Jessica Compton’s family of four would have no cash income unless she donated plasma twice a week at her local donation center in Tennessee. Modonna Harris and her teenage daughter Brianna in Chicago often have no food but spoiled milk on weekends. After two decades of brilliant research on American poverty, Kathryn Edin noticed something she hadn’t seen since the mid-1990s — households surviving on virtually no income. Edin teamed with Luke Shaefer, an expert on calculating incomes of the poor, to discover that the number of American families living on $2.00 per person, per day, has skyrocketed to 1.5 million American households, including about 3 million children. Where do these families live? How did they get so desperately poor? Edin has “turned sociology upside down” (Mother Jones) with her procurement of rich — and truthful — interviews. Through the book’s many compelling profiles, moving and startling answers emerge. The authors illuminate a troubling trend: a low-wage labor market that increasingly fails to deliver a living wage, and a growing but hidden landscape of survival strategies among America’s extreme poor. More than a powerful exposé, $2.00 a Day delivers new evidence and new ideas to our national debate on income inequality.
Here, Jeremy Rifkin explores how Internet technology and renewable energy are merging to create a powerful "Third Industrial Revolution." He asks us to imagine hundreds of millions of people producing their own green energy in their homes, offices, and factories, and sharing it with each other in an "energy internet," just like we now create and share information online.
Rifkin describes how the five-pillars of the Third Industrial Revolution will create thousands of businesses, millions of jobs, and usher in a fundamental reordering of human relationships, from hierarchical to lateral power, that will impact the way we conduct commerce, govern society, educate our children, and engage in civic life.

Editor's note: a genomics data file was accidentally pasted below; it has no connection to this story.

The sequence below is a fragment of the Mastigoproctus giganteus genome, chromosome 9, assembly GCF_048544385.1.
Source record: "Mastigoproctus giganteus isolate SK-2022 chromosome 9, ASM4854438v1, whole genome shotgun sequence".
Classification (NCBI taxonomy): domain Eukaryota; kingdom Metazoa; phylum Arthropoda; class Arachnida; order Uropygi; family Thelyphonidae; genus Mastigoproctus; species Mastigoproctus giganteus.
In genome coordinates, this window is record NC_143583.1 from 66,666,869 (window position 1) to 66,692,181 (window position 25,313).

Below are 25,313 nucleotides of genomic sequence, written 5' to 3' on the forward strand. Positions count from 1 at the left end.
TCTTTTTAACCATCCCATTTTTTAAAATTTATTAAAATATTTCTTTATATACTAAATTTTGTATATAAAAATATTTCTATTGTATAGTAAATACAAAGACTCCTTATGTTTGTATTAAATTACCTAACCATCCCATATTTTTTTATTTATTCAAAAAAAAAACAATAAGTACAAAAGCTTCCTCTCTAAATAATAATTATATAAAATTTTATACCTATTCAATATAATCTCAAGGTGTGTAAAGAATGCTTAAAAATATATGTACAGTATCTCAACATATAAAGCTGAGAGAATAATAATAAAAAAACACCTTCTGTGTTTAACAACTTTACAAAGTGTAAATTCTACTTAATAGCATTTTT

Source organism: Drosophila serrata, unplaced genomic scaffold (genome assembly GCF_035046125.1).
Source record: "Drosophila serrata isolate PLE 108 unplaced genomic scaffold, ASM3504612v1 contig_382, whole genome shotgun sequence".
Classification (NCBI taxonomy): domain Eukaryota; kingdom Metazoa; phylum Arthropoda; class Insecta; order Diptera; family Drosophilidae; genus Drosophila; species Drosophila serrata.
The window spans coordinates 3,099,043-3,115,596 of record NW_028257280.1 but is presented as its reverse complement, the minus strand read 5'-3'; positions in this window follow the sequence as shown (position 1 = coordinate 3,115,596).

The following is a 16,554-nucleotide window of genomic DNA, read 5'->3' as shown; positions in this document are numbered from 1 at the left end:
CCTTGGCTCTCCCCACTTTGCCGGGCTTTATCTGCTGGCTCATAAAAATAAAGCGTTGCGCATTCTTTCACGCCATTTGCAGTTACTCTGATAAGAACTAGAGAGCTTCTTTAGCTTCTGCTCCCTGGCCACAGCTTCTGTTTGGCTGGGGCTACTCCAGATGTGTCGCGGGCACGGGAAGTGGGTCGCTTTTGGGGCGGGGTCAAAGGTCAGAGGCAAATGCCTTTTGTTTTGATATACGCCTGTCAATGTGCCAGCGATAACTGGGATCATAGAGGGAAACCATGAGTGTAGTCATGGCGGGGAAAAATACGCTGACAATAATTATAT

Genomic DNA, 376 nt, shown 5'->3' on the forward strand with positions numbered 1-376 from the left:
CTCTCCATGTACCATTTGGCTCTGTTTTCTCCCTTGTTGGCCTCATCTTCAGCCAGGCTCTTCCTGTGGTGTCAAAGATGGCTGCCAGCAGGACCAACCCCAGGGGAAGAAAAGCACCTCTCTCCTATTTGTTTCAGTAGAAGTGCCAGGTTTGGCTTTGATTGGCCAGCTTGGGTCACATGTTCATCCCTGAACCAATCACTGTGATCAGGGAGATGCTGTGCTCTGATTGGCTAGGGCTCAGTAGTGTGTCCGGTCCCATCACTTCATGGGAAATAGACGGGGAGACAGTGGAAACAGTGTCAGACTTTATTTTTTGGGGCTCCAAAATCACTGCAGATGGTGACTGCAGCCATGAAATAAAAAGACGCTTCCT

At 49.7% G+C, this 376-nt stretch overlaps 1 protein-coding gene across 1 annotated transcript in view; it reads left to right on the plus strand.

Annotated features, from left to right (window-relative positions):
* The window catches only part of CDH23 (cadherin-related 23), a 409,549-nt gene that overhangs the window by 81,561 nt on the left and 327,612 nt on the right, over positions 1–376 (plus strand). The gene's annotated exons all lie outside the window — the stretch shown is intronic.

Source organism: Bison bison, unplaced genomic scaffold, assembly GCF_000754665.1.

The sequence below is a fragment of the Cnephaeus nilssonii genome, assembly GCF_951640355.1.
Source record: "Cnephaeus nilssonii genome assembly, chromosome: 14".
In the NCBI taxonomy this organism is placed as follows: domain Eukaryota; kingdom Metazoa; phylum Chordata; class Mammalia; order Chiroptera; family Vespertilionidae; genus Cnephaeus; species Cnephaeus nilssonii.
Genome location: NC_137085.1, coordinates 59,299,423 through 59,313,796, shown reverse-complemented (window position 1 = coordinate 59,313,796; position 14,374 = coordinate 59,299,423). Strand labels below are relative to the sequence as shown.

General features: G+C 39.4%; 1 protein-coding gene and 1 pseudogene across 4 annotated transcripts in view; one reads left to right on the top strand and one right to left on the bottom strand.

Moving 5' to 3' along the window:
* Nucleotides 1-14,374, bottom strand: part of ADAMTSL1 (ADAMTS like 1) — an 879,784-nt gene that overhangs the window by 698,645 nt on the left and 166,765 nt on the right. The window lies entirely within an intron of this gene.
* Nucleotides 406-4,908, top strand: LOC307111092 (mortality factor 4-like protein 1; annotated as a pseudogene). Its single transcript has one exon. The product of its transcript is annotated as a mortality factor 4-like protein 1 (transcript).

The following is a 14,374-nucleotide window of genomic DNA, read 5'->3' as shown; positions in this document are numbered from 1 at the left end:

Rifkin's vision is already gaining traction in the international community. The European Union Parliament has issued a formal declaration calling for its implementation, and other nations in Asia, Africa, and the Americas, are quickly preparing their own initiatives for transitioning into the new economic paradigm.
The Third Industrial Revolution is an insider's account of the next great economic era, including a look into the personalities and players — heads of state, global CEOs, social entrepreneurs, and NGOs — who are pioneering its implementation around the world.
Framed by ten phrases common in the Chinese vernacular—“people,” “leader,” “reading,” “writing,” “Lu Xun” (one of the most influential Chinese writers of the twentieth century), “disparity,” “revolution,” “grassroots,” “copycat,” and “bamboozle”—China in Ten Words reveals as never before the world’s most populous yet oft-misunderstood nation. In “Disparity,” for example, Yu Hua illustrates the mind-boggling economic gaps that separate citizens of the country. In “Copycat,” he depicts the escalating trend of piracy and imitation as a creative new form of revolutionary action. And in “Bamboozle,” he describes the increasingly brazen practices of trickery, fraud, and chicanery that are, he suggests, becoming a way of life at every level of society.
Characterized by Yu Hua’s trademark wit, insight, and courage, China in Ten Words is a refreshingly candid vision of the “Chinese miracle” and all its consequences, from the singularly invaluable perspective of a writer living in China today.
From the Hardcover edition.